Key Difference between RISC and CISC processor
- In RISC, the instruction set is reduced, and most of these instructions are very primitive, while in CISC, the instruction set is very large that can be used for complex operations.
- RISC computer’s execution time is very less, whereas CISC computer’s execution time is very high.
- RISC code expansion may create a problem, while CISC code expansion is not a problem.
- In RISC, the decoding of instructions is simple, whereas, in CISC, the decoding of instructions is complex.
- RISC doesn’t require external memory for calculations, but CISC requires external memory for calculations.
- RISC has multiple registers sets present, while CISC has only a single register set.
What is RISC?
RISC is designed to perform a smaller number of types of computer instruction. Hence, it can operate at a higher speed. The full form of RISC is Reduced Instruction Set Computers. It is a microprocessor that is designed to perform smaller number of computer instruction so that it can operate at a higher speed.
RISC instruction sets hold less than 100 instructions and use a fixed instruction format. This method uses a few simple addressing modes that use a register-based instruction. In this compiler development mechanism, LOAD/STORE is the only individual instructions for accessing memory.
What is CISC?
CISC was developed to make compiler development easier and simpler. The full form of CISC is Complex Instruction Set Computer. They are chips that are easy to program that makes efficient use of memory.
CISC eliminates the need for generating machine instructions to the processor. For example, instead of having to make a compiler, write lengthy machine instructions to calculate a square-root distance, a CISC processor offers a built-in ability to do this.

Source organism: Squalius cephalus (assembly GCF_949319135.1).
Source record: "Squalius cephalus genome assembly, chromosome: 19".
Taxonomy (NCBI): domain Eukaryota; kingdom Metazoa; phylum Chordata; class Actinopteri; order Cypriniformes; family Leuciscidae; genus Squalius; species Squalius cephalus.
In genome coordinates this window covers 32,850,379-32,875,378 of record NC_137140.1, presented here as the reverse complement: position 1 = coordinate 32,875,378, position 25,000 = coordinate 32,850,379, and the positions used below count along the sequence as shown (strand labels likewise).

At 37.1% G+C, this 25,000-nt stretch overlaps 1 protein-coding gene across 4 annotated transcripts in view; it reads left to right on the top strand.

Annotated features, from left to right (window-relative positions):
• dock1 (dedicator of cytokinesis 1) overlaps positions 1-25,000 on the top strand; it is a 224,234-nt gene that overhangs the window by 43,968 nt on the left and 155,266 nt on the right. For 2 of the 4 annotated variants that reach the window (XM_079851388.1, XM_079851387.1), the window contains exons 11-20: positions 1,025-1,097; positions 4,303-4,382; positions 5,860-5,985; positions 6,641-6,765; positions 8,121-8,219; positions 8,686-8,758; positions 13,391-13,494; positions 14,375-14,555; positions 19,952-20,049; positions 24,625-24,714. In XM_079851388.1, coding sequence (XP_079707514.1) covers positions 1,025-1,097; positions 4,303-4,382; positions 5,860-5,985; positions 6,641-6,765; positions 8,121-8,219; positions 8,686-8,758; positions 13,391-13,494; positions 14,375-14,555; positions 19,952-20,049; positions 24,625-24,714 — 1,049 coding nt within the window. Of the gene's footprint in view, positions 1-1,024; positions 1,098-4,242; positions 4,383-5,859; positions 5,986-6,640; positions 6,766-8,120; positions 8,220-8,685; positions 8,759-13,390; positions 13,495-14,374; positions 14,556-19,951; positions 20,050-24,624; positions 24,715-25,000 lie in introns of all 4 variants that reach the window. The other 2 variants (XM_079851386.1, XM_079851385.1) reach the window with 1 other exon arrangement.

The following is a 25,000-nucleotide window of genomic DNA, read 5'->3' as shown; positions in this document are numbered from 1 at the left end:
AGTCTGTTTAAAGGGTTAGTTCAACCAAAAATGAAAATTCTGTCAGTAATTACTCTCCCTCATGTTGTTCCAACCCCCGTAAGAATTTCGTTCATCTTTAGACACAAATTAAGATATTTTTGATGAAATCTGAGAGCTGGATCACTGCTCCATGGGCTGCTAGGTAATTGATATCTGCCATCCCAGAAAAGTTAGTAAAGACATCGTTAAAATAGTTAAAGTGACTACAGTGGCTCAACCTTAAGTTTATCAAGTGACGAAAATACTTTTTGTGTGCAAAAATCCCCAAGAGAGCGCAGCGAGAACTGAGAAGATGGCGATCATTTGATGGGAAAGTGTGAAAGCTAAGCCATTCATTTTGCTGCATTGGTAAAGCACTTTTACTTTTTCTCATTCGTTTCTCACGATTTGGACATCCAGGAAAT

Many of the early computing machines were programmed in assembly language. Computer memory was slow and expensive. CISC was commonly implemented in such large computers, such as the PDP-11 and the DEC system.
RISC vs CISC – Key Differences
Here, are the important differences between CISC vs. RISC
|It has a microprogramming unit.||It has a hard-wired unit of programming.|
|The instruction set has various different instructions that can be used for complex operations.||The instruction set is reduced, and most of these instructions are very primitive.|
|Performance is optimized with emphasis on hardware.||Performance is optimized which emphasis on software|
|Only single register set||Multiple register sets are present|
|They are mostly less or not pipelined||This type of processors are highly pipelined|
|Execution time is very high||Execution time is very less|
|Code expansion is not a problem.||Code expansion may create a problem.|
|Decoding of instructions is complex.||The decoding of instructions is simple.|
|It requires external memory for calculations||It doesn’t require external memory for calculations|
|Examples of CISC processors are the System/360, VAX, AMD, and Intel x86 CPUs.||Common RISC microprocessors are ARC, Alpha, ARC, ARM, AVR, PA-RISC, and SPARC.|